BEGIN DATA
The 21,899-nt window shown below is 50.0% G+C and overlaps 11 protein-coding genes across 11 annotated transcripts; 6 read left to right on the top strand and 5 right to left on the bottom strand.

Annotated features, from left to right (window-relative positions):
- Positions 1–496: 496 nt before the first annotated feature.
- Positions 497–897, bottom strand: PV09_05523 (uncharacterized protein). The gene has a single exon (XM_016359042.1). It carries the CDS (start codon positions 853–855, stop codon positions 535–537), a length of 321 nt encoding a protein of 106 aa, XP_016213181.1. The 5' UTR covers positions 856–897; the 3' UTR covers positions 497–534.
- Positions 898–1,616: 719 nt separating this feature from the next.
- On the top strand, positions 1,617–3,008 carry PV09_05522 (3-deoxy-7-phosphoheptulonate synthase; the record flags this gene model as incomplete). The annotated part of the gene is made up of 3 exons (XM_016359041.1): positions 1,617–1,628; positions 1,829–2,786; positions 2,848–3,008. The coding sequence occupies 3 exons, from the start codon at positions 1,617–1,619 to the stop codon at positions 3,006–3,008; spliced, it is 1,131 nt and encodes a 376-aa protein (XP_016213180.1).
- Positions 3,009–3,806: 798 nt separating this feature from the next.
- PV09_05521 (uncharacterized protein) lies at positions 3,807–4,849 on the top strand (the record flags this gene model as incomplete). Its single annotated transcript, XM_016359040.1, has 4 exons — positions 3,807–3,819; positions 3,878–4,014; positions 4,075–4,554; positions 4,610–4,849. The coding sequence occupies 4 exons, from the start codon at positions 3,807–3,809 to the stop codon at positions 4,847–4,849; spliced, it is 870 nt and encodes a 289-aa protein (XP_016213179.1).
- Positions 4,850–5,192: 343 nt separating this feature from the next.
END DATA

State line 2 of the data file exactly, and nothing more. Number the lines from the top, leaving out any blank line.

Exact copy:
Annotated features, from left to right (window-relative positions):